James Evans

James R. Evans is Professor of Quantitative Analysis and Operations Management, and Director of the Total Quality Management Center in the College of Business Administration at the University of Cincinnati. He received BSIE and MSIE degrees from Purdue, and a Ph.D. in Industrial and Systems Engineering at the Georgia Institute of Technology. Professor Evans has published over 70 refereed journal articles and many conference proceedings papers, and is author or co-author of over a dozen books in the areas of quality management and control, management science, operations management, creative thinking, and mathematics. He serves on several editorial boards of research journals and is a Fellow in and was 1997-98 President of the Decision Sciences Institute. He has also been active in the Institute for Operations Research and Management Science and the Institute of Industrial Engineers, having served as Cincinnati Chapter President and national Director of the Operations Research Division. Professor Evans has done applied operations research for several companies, was a finalist in the INFORMS Franz Edelman Competition, and schedules umpires for The American Baseball League. He has served as an Examiner and Senior Examiner for the Malcolm Baldrige National Quality Award from 1994 through 1999; judge for the Ohio Manufacturer's Association Case Studies in Team Excellence Competition since 1996; and Chair of the Seasongood Innovation Awards for the City of Cincinnati in 1997-1998.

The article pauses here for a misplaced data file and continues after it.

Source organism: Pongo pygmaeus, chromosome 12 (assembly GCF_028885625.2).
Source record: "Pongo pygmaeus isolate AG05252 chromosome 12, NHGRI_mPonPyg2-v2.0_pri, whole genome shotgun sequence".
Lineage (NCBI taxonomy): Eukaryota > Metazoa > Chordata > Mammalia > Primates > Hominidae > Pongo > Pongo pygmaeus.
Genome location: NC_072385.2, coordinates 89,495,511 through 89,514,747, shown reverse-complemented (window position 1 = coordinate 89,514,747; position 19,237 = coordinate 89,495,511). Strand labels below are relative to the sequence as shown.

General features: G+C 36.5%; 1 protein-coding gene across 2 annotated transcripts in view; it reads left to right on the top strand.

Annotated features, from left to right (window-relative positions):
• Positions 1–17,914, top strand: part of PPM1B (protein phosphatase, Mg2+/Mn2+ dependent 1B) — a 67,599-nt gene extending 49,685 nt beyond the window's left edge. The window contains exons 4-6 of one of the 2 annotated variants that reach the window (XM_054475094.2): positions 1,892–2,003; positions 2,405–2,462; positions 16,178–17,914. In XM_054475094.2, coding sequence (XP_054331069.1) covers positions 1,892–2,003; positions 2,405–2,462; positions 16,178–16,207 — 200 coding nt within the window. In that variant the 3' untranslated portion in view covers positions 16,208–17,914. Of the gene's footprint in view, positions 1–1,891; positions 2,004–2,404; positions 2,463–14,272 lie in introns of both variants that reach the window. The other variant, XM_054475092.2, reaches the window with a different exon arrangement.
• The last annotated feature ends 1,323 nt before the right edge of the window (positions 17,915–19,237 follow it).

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The History and Practice of Ancient Astronomy combines new scholarship with hands-on science to bring readers into direct contact with the work of ancient astronomers. While tracing ideas from ancient Babylon to sixteenth-century Europe, the book places its greatest emphasis on the Greek period, when astronomers developed the geometric and philosophical ideas that have determined the subsequent character of Western astronomy. The author approaches this history through the concrete details of ancient astronomical practice. Carefully organized and generously illustrated, the book can teach readers how to do real astronomy using the methods of ancient astronomers. For example, readers will learn to predict the next retrograde motion of Jupiter using either the arithmetical methods of the Babylonians or the geometric methods of Ptolemy. They will learn how to use an astrolabe and how to design sundials using Greek and Roman techniques. The book also contains supplementary exercises and patterns for making some working astronomical instruments, including an astrolabe and an equatorium. More than a presentation of astronomical methods, the book provides a critical look at the evidence used to reconstruct ancient astronomy. It includes extensive excerpts from ancient texts, meticulous documentation, and lively discussions of the role of astronomy in the various cultures. Accessible to a wide audience, this book will appeal to anyone interested in how our understanding of our place in the universe has changed and developed, from ancient times through the Renaissance.
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